OpenSSL drops TLS 1.0/1.1 support for Debian Unstable and what does it mean for Debian sid users?

Posted on in Categories Debian Linux last updated August 7, 2017

From the announcement mailing list:

I’ve just uploaded a version of OpenSSL to unstable that disables the TLS 1.0 and 1.1 protocol. This currently leaves TLS 1.2 as the only supported SSL/TLS protocol version.

This will likely break certain things that for whatever reason still don’t support TLS 1.2. I strongly suggest that if it’s not supported that you add support for it, or get the other side to add support for it.

OpenSSL made a release 5 years ago that supported TLS 1.2. The current support of the server side seems to be around 90%. I hope that by the time Buster releases the support for TLS 1.2 will be high enough that I don’t need to enable them again.

How to protects Linux and Unix machines from accidental shutdowns/reboots with molly-guard

Posted on in Categories Command Line Hacks, Debian Linux, Hardware last updated February 19, 2017

Oops! I did it again. I thought I was logged into my home server. Turns out I rebooted the db server. Another my not so favorite is typing “shutdown -h 0” into the wrong terminal. I know a few people who have admitted to doing that here.

My anger that can't be contained
Is there any end to the madness? Do I need to suffer from accidentally random reboots and shutdowns? After all, it is human nature to make mistakes, but one should not keep on making the same mistakes again and again.

Linux and Unix nload App: Monitor Network Traffic and Bandwidth Usage In Real Time

Posted on in Categories Command Line Hacks, Debian Linux, Networking last updated May 7, 2017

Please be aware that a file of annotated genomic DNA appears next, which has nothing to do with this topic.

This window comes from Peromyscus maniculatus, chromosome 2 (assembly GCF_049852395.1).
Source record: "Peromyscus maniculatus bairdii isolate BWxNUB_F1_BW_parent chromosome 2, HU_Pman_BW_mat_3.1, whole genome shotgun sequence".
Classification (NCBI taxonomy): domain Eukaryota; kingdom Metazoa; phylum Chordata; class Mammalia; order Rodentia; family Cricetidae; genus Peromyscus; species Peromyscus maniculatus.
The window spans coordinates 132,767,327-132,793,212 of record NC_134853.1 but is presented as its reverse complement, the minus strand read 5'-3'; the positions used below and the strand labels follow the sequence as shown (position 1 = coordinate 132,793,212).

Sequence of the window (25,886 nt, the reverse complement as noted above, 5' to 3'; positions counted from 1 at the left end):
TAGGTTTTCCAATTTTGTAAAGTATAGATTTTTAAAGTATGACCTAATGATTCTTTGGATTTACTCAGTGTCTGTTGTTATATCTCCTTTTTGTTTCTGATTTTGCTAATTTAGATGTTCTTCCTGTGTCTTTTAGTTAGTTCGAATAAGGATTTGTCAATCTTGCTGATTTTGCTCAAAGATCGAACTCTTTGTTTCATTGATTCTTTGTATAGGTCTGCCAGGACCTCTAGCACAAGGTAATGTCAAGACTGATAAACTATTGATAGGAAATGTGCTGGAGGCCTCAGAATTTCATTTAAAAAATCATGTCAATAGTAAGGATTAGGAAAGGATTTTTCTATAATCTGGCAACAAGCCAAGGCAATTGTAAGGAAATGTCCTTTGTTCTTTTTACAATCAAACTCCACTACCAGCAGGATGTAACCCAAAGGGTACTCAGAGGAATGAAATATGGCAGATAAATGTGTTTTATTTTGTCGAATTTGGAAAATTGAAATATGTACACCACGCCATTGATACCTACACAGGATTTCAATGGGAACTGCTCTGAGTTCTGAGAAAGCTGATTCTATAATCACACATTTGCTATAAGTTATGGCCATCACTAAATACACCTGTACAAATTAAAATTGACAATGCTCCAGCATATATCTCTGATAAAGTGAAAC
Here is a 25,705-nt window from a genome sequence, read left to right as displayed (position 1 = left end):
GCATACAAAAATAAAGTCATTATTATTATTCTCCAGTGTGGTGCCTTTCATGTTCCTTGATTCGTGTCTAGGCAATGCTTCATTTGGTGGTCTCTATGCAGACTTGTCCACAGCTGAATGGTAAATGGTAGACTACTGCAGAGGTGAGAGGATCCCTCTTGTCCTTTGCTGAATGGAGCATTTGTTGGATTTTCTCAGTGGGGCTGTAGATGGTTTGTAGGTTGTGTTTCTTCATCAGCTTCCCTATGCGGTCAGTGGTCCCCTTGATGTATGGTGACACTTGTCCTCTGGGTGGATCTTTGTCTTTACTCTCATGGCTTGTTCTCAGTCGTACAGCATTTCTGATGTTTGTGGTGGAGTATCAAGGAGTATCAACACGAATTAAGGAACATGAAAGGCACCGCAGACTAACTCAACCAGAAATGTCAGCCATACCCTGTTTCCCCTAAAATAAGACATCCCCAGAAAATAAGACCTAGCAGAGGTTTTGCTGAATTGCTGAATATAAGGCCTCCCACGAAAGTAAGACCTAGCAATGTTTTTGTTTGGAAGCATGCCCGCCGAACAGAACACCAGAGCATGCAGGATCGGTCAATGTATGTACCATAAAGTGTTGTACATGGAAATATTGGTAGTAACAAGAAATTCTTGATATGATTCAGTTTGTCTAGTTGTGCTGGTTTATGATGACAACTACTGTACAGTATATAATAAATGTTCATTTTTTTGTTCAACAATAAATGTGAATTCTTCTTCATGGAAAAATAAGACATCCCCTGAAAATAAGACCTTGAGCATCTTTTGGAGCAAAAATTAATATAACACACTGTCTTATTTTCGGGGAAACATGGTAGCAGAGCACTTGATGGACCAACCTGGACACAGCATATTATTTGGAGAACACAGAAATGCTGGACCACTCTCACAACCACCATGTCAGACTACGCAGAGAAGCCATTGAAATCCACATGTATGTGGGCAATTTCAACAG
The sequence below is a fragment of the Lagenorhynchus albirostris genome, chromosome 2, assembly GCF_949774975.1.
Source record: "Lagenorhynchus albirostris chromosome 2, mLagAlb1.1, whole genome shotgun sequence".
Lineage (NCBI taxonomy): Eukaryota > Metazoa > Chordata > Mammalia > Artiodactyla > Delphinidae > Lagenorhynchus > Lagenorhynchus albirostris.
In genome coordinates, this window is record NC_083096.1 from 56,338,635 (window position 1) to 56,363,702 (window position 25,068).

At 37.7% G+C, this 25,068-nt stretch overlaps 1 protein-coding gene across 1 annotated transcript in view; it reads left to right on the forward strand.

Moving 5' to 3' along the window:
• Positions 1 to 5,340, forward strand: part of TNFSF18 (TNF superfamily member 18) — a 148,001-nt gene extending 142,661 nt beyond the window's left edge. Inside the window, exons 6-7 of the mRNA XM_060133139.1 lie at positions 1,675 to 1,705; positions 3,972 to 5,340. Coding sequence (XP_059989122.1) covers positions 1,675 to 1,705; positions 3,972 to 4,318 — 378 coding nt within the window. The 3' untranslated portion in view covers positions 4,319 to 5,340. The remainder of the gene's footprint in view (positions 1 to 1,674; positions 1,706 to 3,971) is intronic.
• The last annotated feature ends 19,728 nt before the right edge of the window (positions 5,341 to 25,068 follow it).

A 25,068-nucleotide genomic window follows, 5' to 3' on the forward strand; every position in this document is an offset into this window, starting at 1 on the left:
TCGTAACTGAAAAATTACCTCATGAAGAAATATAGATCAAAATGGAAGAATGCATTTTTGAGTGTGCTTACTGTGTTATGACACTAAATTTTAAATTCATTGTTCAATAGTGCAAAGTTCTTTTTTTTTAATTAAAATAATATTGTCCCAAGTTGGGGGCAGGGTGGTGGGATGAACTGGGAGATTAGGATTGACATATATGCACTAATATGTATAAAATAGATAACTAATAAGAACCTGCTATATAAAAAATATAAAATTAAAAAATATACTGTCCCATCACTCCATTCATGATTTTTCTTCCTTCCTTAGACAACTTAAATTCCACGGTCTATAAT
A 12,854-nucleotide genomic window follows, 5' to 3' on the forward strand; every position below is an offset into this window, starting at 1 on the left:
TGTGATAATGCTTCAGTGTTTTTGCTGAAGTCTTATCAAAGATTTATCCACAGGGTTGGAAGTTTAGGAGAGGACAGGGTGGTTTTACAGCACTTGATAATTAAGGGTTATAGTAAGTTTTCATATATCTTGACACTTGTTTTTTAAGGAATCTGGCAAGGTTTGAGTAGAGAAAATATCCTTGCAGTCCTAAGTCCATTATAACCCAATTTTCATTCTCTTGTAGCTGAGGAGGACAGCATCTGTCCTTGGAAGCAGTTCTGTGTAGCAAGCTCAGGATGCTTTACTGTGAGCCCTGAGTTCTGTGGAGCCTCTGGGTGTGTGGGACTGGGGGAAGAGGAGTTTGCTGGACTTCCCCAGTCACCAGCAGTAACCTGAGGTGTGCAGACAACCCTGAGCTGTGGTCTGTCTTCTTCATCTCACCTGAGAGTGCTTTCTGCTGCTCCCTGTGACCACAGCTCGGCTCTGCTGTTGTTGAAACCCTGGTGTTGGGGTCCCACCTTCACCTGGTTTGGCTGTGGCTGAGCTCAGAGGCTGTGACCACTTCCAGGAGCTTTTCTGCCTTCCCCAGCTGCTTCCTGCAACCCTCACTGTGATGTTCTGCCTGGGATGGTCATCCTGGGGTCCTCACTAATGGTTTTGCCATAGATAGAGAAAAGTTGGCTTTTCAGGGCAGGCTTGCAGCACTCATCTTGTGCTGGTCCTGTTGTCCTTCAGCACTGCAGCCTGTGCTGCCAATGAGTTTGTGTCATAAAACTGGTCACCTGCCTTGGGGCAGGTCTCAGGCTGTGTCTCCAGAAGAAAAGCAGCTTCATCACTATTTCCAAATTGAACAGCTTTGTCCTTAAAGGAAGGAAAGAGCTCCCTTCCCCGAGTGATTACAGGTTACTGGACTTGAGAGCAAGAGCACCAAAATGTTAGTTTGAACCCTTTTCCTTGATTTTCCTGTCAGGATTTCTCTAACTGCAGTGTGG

If you want to monitor network throughput on the command line interface, use nload application. It is a console application which monitors network traffic and bandwidth usage in real time. It visualizes the in and outgoing traffic using two graphs and provides additional info like total amount of transferred data and min/max network usage.

Download of The Day: Debian Linux 7 ( Wheezy )

Posted on in Categories Debian Linux, Linux News, Open Source last updated June 24, 2017

Debian GNU/Linux version 7.0 Wheezy has been released ( jump to download ) after many months of constant development and available for download in various media format. Debian 7.0 is a free operating system includes various new features such as multiarch support, several specific tools to deploy private clouds, an improved installer, and a complete set of multimedia codecs and front-ends which remove the need for third-party repositories.

Apache / Nginx: Visualize Web Server Access Log In Real Time

Posted on in Categories Debian Linux, Open Source, Web Developer last updated May 5, 2013

Logstalgia (also known as ApachePong) is a very powerful and handy app. It is a website access log visualization tool. It is an extremely useful tool to give you look at your web server traffic. I often use this kind of software to justify and convince my clients and/or boss that we need more servers to handle traffic. It streams Apache / Lighttpd / Nginx web-server access logs as a pong-like battle between the web server and a never ending torrent of requests.

Linux ifdata Command: See Network Interface Info Without Parsing ifconfig Output

Posted on in Categories Command Line Hacks, Debian Linux last updated December 12, 2012

Reading an IP address in a shell script requires many time and various Linux distributions stores IP address in different text files. So most of us end up writing shell pipes/scripts to get the information using ifconfig | grep 'inet addr:'| grep -v '127.0.0.1' | cut -d: -f2 | awk '{ print $1}' syntax. There is an alternative to ifconfig+shell pipe hack – ifdata command. It is a little know tool that can be used to check for the existence of a network interface and find out info about your interface such as IP, netmask, MTU and much more. No need to write shell pipes and fetch information via ifconfig or ip command. This command is designed to be easily used by a shell script.